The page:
One of the reasons I don’t share pictures of my kids on Weekly Fifty is because I want these pictures to be about the art and craft of photography, not a way for me to show off or draw attention to my family. Even when I do have pictures of my kids I don’t show their faces partly because I like to keep the focus on other elements of the picture, but mostly because at heart I’m still one of those paranoid Xennials who isn’t quite comfortable sharing photos of his children for the whole world to see. This one, though, I thought was worth putting up.
When I was a kid one of my favorite comics was Calvin and Hobbes. I remember reading it religiously in the newspaper each morning, laughing at the zany antics of the yellow-haired six-year-old and his tiger friend, but entirely missing the deep layers of subtext and social commentary hidden just beneath the surface of the pen-and-ink drawings and words of dialogue. Several years ago my wife’s parents bought me the Complete Calvin and Hobbes, a boxed set of every comic ever written as well as several pages of introductory text from the author Bill Watterson, and it has held a special place in my heart ever since. I read the set through a few times and kept it safe and sound, hoping that one day my own kids might get just as much enjoyment out of it as I did when I was young.
I don’t remember when my oldest son, who is now 8, took an interest in those comics but he took to them almost immediately, burning through all three books in a matter of about two weeks. He has re-read them several times over the years, and most nights he lugs one of the books up to his top bunk and ends his day chuckling at the situations Calvin and his tiger find themselves in while his little brother slips off to sleep below. Like most siblings, the younger one often follows in the footsteps of the older, and even though he can’t read he loves looking through the books nonetheless and gleaning bits of story from the exaggerated images on the pages. That’s what I found him doing on this morning when I wondered why he wasn’t up yet before I left for work. I quietly peered through his bedroom door only to find that he was he was awake, just reading Calvin and Hobbes quietly to himself in his bedroom.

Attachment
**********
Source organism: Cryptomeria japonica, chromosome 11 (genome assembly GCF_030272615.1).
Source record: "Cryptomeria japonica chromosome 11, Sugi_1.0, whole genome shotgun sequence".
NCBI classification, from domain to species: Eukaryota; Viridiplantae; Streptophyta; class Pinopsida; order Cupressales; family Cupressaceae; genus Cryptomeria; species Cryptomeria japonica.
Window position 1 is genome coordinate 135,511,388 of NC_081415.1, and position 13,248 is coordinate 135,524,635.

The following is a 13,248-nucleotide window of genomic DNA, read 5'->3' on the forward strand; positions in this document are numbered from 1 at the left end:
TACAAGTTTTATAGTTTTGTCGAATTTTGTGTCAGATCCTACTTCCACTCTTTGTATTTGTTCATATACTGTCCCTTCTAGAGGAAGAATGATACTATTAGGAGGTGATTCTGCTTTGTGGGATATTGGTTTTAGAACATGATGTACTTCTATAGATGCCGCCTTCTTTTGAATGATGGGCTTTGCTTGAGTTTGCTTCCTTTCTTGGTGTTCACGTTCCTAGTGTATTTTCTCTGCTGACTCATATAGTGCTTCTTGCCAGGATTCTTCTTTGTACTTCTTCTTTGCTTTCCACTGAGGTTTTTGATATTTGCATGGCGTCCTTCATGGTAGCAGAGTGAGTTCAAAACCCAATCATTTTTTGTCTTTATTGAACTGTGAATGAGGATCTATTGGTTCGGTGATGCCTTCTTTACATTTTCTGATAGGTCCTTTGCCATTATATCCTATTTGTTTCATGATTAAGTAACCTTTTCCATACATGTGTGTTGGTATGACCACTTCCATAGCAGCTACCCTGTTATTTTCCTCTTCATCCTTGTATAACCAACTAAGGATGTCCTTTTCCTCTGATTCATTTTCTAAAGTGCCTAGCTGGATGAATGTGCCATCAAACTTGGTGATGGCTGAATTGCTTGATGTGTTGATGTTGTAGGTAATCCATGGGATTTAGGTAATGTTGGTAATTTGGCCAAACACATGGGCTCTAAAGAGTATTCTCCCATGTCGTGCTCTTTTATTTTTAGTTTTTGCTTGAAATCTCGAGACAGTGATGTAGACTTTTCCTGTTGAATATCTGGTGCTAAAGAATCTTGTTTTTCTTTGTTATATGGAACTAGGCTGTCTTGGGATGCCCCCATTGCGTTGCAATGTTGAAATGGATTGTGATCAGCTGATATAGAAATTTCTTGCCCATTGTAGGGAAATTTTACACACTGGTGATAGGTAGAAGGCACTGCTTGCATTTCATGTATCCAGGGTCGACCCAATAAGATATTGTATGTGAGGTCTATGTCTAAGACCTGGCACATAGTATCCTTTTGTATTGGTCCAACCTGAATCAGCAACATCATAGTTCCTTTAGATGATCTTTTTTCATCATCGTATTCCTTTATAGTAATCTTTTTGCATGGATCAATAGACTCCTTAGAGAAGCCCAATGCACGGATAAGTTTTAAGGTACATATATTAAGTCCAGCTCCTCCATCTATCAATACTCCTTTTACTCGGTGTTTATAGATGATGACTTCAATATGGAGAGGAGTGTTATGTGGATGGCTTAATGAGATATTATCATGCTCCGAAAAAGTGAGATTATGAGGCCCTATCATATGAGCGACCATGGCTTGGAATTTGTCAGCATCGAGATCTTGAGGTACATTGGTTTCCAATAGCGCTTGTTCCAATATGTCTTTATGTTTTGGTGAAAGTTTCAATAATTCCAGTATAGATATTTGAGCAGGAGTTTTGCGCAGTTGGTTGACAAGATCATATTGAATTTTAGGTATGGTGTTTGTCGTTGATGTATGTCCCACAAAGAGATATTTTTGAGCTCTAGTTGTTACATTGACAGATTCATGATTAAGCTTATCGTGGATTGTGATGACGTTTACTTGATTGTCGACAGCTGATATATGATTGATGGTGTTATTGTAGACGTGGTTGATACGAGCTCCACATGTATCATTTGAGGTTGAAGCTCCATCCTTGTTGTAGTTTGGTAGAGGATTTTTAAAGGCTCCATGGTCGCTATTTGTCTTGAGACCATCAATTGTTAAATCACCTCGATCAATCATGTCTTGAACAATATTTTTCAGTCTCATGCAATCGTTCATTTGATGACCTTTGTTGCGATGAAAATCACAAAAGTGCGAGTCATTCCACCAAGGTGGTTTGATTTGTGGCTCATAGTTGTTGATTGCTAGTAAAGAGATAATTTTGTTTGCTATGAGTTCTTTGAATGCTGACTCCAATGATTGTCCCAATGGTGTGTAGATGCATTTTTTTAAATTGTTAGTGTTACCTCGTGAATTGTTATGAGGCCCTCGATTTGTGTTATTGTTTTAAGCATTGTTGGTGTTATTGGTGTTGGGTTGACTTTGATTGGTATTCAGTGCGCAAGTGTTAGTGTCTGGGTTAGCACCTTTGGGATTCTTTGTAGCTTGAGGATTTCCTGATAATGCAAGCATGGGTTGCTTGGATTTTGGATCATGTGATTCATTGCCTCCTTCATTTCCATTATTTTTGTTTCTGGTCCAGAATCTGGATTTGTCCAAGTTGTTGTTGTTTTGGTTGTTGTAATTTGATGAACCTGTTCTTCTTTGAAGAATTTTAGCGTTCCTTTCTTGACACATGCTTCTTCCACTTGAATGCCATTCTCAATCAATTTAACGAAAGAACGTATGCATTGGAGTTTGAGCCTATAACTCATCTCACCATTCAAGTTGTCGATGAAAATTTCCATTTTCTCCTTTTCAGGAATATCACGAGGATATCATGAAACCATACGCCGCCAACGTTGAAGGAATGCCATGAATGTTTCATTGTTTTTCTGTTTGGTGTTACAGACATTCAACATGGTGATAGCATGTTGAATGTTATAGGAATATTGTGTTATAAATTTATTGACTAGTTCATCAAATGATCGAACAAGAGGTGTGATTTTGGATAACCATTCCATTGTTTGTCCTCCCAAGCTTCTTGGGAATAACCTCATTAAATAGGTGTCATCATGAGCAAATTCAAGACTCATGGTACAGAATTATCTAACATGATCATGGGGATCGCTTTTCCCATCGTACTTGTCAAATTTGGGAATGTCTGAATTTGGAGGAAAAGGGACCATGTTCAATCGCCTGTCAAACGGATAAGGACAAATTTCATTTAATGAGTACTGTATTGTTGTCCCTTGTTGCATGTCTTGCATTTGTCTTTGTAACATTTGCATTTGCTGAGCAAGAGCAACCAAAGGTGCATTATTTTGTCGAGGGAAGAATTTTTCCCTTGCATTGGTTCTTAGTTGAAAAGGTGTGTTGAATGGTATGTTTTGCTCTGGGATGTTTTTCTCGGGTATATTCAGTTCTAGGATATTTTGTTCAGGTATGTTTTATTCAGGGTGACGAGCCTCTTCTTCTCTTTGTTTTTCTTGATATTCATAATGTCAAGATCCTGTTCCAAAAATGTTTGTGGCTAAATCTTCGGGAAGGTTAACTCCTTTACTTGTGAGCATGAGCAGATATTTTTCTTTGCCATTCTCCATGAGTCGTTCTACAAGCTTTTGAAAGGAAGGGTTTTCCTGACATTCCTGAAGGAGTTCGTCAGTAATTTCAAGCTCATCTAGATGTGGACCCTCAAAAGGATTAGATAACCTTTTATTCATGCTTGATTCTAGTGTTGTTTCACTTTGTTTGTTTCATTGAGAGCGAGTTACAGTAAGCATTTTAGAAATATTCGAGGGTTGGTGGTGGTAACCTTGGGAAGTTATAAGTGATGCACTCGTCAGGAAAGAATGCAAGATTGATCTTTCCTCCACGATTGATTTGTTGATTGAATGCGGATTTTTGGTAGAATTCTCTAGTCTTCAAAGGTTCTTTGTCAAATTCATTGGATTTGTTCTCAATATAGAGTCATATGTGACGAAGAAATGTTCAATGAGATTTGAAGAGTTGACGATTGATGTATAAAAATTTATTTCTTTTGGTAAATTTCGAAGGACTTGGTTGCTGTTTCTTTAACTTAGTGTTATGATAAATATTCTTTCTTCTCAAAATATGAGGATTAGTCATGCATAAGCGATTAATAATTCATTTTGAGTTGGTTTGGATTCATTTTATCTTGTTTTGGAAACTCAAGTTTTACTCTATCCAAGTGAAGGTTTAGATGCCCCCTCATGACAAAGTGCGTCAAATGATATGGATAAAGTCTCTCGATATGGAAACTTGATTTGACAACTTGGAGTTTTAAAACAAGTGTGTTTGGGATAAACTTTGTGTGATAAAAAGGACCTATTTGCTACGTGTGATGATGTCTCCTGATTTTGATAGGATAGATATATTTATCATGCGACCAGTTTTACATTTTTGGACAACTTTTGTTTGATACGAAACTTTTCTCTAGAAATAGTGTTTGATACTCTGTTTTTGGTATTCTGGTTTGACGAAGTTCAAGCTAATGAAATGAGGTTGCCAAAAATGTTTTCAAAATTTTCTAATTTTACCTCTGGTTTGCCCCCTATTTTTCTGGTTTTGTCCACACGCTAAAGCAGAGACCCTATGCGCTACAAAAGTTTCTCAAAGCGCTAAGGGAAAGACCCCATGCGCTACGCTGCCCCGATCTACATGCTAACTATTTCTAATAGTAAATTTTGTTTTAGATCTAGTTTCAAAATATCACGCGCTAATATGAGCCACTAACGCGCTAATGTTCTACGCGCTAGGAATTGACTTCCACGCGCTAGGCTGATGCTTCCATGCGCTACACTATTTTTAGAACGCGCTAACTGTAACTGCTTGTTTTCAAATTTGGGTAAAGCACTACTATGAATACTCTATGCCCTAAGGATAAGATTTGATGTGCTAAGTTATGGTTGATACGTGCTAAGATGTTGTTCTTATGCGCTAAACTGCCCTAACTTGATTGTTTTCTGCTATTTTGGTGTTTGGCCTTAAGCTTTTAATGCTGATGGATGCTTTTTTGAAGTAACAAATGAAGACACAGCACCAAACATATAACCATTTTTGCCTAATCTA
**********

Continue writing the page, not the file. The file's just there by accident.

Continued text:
Knowing that these moments can pass so quickly and with little warning, I ran as fast and as quietly as I could do get my Nikon D750 and affix the 85mm f/1.8 lens so I could get a picture of my youngest son lost in his own little world of adventure, excitement, and animal-assisted interplanetary exploration. The light was so dim I knew I would need all of it that I could get, so I shot at f/1.8, ISO 6400, and even then I settled for a 1/20 second shutter speed. The only reason it worked was because I was able to rest my camera on the door frame, otherwise the end result would have been too blurry from camera shake.
As soon as I shot this picture the moment was lost, since he heard my camera shutter and immediately turned around to see what was happening. (Something that wouldn’t have happened if I shot with a mirrorless camera like the Sony a9, but that’s an issue for other websites to explore.) He looked up with a huge grin on his face, and went back to reading. I went back to breakfast, also with a big smile, thinking that it was going to be a good day. And it was.